Mayor Bill de Blasio announced the launch of the Office for the Prevention of Hate Crimes on Tuesday, on the heels of racist and anti-Semitic graffiti being found at the Silver Gull Beach Club in Breezy Point last week.

    The launch was initially for November, but with an uptick in hate crimes across the borough, the city and the country it comes at a time when the World’s Borough, the most ethnically diverse borough in the U.S. could use it.

    “In New York City, we cherish our differences and reject all attempts to divide,” said de Blasio. “Everyone is respected and supported, regardless of their race, religion, sexual orientation or any other quality that makes them who they are.”

    At the club in Breezy Point, “Heil Hitler,” “gas chamber,” swastikas and words targeted at blacks were found, according to an email that was sent out on Aug. 30 to members of the Silver Gull.

    The United States Park Police in New York has called the incident at the federal seaside a bias crime.

    In mid-August, there were 26 hate crime complaints throughout Queens within 11 precincts and 138 complaints of hate crimes throughout the city, according to police.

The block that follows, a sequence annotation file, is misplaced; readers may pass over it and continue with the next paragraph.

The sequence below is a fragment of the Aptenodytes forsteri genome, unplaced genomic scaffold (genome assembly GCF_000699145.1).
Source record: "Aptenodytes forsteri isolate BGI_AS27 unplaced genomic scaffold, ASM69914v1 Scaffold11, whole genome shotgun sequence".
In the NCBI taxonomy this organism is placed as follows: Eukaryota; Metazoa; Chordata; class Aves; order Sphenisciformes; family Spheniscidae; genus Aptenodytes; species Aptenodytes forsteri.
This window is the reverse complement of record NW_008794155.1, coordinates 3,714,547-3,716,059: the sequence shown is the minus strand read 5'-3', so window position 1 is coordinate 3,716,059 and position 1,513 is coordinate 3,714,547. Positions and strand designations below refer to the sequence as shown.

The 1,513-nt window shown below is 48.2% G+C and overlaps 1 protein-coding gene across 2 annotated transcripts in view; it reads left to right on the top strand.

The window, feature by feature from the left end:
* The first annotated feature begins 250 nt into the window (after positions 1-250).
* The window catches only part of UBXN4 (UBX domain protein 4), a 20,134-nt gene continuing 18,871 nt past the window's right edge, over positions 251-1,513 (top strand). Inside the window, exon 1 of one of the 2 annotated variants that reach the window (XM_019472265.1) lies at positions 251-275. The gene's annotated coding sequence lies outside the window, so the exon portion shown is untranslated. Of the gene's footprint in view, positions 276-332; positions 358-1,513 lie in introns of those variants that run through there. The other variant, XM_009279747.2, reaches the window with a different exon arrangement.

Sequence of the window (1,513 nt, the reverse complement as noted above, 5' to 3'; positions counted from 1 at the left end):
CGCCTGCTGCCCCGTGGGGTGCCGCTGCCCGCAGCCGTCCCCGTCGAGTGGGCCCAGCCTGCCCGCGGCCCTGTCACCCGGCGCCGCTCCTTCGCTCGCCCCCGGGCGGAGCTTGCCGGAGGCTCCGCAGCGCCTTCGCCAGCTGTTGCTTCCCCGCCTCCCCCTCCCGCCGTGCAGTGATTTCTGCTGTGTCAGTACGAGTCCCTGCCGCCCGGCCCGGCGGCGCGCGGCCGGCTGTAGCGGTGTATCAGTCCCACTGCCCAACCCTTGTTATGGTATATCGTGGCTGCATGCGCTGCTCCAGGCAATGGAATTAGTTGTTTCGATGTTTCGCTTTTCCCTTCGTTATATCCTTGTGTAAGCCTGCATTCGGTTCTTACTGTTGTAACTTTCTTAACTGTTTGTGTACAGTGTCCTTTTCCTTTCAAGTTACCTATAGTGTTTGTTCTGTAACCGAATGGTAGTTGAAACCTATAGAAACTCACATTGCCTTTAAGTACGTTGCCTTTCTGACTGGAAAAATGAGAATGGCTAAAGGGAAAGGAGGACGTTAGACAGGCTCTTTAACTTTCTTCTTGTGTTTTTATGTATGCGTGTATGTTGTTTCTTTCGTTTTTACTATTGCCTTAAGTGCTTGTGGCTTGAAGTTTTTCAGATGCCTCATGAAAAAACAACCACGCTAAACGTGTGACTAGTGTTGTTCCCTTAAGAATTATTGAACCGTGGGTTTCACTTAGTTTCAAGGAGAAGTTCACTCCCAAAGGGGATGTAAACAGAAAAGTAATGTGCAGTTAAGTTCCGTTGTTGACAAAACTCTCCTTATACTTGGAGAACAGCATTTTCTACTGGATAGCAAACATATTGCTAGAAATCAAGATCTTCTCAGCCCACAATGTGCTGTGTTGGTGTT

The rise in hate crimes in the borough and throughout the country has led to Gov. Andrew Cuomo proposing a Domestic Terrorism Act and signing a Religious Garb Bill that was championed by Assemblyman David Weprin (D-Fresh Meadows) and state Sen. John Liu (D-Bayside).

    The signing of the latter came shortly after a Hindu priest dressed in religious garbs was attacked while walking to his temple in Glen Oaks in August.

    The new office comes with a new executive director in Deborah Lauter, a former senior vice president of the Anti-Defamation League.

    “With Deborah leading our Office for the Prevention of Hate Crimes we’ll be able to take a closer look at the root cause of hate and weed it out of our society. Together, we’ll work with communities to make our streets safer,” said de Blasio.

    Lauter has dedicated her career to fighting bigotry and is excited about her new role.

    “By establishing this office, the mayor and City Council have demonstrated their commitment to combating the disturbing growth of hate violence,” Lauter said. “I look forward to coordinating with city agencies that have been stakeholders in addressing hate crimes, elevating the successful work they do, and developing new strategies to work with communities throughout the five boroughs to ensure that all New Yorkers feel respected, safe and supported.”

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